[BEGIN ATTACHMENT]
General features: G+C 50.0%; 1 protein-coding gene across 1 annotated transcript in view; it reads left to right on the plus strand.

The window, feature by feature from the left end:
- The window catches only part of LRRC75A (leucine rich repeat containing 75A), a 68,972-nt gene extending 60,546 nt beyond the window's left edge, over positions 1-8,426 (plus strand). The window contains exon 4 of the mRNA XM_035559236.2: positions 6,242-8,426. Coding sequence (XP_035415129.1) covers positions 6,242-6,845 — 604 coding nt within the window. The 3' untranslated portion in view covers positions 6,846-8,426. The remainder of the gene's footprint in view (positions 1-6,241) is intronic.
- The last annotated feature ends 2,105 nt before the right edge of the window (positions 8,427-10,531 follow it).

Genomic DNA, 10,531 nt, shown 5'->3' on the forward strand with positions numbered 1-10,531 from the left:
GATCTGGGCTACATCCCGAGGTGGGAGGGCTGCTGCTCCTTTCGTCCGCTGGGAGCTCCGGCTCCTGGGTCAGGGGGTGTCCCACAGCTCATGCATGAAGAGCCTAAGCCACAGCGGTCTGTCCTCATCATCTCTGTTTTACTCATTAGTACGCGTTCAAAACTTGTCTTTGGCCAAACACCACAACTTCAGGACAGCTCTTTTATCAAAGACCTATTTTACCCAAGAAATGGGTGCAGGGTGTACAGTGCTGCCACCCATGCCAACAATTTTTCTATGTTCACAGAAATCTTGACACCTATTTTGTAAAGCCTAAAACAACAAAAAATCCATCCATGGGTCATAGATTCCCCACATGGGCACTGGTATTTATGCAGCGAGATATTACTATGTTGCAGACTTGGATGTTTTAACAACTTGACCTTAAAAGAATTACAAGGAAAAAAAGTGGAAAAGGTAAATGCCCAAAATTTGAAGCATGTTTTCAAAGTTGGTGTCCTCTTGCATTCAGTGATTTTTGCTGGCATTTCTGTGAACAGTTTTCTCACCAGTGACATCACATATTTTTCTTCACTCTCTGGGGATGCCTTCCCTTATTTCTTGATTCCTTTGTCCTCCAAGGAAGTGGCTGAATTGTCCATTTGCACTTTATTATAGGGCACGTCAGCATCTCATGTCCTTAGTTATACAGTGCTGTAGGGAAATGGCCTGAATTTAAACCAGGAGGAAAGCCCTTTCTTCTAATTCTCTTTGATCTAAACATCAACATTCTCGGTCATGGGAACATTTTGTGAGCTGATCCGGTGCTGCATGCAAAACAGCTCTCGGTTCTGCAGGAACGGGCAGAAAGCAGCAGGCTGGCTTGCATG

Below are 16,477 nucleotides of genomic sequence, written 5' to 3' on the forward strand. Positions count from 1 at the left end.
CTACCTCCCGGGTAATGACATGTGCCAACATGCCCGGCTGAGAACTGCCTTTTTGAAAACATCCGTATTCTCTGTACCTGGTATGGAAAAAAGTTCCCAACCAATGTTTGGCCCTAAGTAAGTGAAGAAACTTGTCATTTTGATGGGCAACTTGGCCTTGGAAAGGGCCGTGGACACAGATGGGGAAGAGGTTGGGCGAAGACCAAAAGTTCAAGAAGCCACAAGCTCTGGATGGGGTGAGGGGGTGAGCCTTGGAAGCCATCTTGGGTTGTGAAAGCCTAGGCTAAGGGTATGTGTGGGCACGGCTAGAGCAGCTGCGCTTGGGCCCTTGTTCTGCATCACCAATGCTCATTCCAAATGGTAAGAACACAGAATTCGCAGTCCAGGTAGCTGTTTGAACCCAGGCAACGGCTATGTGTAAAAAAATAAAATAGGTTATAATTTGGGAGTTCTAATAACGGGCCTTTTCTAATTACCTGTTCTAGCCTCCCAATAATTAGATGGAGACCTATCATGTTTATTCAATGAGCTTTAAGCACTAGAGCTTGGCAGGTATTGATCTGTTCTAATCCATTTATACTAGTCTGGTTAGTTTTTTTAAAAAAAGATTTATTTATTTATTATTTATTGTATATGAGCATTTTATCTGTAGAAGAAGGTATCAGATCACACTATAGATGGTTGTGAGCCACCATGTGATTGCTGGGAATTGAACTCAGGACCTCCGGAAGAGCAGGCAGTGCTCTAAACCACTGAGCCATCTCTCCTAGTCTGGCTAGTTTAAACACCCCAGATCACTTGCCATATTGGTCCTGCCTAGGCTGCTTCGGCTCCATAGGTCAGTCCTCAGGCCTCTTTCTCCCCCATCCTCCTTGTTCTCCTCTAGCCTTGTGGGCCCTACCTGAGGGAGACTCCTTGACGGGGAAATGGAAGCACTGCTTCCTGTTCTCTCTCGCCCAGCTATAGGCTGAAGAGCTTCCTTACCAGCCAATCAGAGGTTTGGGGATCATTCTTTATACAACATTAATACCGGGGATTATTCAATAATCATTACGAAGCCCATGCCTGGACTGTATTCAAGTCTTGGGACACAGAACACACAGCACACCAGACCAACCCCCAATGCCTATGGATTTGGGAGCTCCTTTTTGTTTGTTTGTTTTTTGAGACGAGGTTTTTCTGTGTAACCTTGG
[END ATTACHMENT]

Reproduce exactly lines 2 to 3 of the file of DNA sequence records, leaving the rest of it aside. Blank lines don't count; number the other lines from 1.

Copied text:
The window, feature by feature from the left end:
- The window catches only part of LRRC75A (leucine rich repeat containing 75A), a 68,972-nt gene extending 60,546 nt beyond the window's left edge, over positions 1-8,426 (plus strand). The window contains exon 4 of the mRNA XM_035559236.2: positions 6,242-8,426. Coding sequence (XP_035415129.1) covers positions 6,242-6,845 — 604 coding nt within the window. The 3' untranslated portion in view covers positions 6,846-8,426. The remainder of the gene's footprint in view (positions 1-6,241) is intronic.